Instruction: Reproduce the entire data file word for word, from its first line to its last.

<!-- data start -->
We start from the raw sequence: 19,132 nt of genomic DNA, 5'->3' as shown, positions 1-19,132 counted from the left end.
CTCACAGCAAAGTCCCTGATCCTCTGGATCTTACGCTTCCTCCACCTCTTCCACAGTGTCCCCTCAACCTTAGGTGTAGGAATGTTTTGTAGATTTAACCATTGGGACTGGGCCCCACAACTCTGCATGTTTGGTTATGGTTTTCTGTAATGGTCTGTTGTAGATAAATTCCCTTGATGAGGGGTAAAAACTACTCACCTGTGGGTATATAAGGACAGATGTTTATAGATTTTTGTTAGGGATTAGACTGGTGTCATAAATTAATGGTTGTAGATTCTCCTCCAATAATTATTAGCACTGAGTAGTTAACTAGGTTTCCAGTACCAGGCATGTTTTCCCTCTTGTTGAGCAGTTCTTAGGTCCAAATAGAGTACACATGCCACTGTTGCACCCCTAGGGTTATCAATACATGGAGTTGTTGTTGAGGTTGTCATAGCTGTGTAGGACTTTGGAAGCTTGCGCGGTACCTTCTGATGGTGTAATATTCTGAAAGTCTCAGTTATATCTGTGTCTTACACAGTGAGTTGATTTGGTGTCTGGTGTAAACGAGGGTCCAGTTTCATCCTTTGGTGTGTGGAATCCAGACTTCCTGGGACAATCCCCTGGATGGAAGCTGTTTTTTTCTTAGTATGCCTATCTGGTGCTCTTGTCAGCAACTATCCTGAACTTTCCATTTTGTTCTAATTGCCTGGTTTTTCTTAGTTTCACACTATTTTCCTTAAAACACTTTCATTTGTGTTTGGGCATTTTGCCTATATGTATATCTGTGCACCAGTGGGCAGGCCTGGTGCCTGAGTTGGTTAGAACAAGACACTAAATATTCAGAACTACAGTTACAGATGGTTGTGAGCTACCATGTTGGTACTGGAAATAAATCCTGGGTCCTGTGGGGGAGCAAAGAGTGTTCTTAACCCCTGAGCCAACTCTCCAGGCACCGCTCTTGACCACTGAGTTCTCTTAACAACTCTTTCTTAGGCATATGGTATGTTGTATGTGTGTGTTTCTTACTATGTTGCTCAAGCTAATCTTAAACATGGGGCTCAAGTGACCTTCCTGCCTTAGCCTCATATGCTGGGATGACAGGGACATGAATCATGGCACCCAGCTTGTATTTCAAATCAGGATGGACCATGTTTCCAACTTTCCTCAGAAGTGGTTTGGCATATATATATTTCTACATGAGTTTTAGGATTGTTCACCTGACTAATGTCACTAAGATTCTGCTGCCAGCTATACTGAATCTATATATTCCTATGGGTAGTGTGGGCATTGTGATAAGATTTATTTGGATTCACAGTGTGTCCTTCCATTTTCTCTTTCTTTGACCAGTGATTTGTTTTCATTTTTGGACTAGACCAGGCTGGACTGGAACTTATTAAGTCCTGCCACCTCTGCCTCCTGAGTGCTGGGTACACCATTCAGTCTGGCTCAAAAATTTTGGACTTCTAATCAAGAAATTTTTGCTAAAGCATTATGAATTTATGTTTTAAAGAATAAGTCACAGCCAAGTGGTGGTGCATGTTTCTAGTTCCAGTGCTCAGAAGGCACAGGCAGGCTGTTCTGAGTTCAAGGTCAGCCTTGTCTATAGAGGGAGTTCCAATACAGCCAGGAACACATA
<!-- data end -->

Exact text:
We start from the raw sequence: 19,132 nt of genomic DNA, 5'->3' as shown, positions 1-19,132 counted from the left end.
CTCACAGCAAAGTCCCTGATCCTCTGGATCTTACGCTTCCTCCACCTCTTCCACAGTGTCCCCTCAACCTTAGGTGTAGGAATGTTTTGTAGATTTAACCATTGGGACTGGGCCCCACAACTCTGCATGTTTGGTTATGGTTTTCTGTAATGGTCTGTTGTAGATAAATTCCCTTGATGAGGGGTAAAAACTACTCACCTGTGGGTATATAAGGACAGATGTTTATAGATTTTTGTTAGGGATTAGACTGGTGTCATAAATTAATGGTTGTAGATTCTCCTCCAATAATTATTAGCACTGAGTAGTTAACTAGGTTTCCAGTACCAGGCATGTTTTCCCTCTTGTTGAGCAGTTCTTAGGTCCAAATAGAGTACACATGCCACTGTTGCACCCCTAGGGTTATCAATACATGGAGTTGTTGTTGAGGTTGTCATAGCTGTGTAGGACTTTGGAAGCTTGCGCGGTACCTTCTGATGGTGTAATATTCTGAAAGTCTCAGTTATATCTGTGTCTTACACAGTGAGTTGATTTGGTGTCTGGTGTAAACGAGGGTCCAGTTTCATCCTTTGGTGTGTGGAATCCAGACTTCCTGGGACAATCCCCTGGATGGAAGCTGTTTTTTTCTTAGTATGCCTATCTGGTGCTCTTGTCAGCAACTATCCTGAACTTTCCATTTTGTTCTAATTGCCTGGTTTTTCTTAGTTTCACACTATTTTCCTTAAAACACTTTCATTTGTGTTTGGGCATTTTGCCTATATGTATATCTGTGCACCAGTGGGCAGGCCTGGTGCCTGAGTTGGTTAGAACAAGACACTAAATATTCAGAACTACAGTTACAGATGGTTGTGAGCTACCATGTTGGTACTGGAAATAAATCCTGGGTCCTGTGGGGGAGCAAAGAGTGTTCTTAACCCCTGAGCCAACTCTCCAGGCACCGCTCTTGACCACTGAGTTCTCTTAACAACTCTTTCTTAGGCATATGGTATGTTGTATGTGTGTGTTTCTTACTATGTTGCTCAAGCTAATCTTAAACATGGGGCTCAAGTGACCTTCCTGCCTTAGCCTCATATGCTGGGATGACAGGGACATGAATCATGGCACCCAGCTTGTATTTCAAATCAGGATGGACCATGTTTCCAACTTTCCTCAGAAGTGGTTTGGCATATATATATTTCTACATGAGTTTTAGGATTGTTCACCTGACTAATGTCACTAAGATTCTGCTGCCAGCTATACTGAATCTATATATTCCTATGGGTAGTGTGGGCATTGTGATAAGATTTATTTGGATTCACAGTGTGTCCTTCCATTTTCTCTTTCTTTGACCAGTGATTTGTTTTCATTTTTGGACTAGACCAGGCTGGACTGGAACTTATTAAGTCCTGCCACCTCTGCCTCCTGAGTGCTGGGTACACCATTCAGTCTGGCTCAAAAATTTTGGACTTCTAATCAAGAAATTTTTGCTAAAGCATTATGAATTTATGTTTTAAAGAATAAGTCACAGCCAAGTGGTGGTGCATGTTTCTAGTTCCAGTGCTCAGAAGGCACAGGCAGGCTGTTCTGAGTTCAAGGTCAGCCTTGTCTATAGAGGGAGTTCCAATACAGCCAGGAACACATA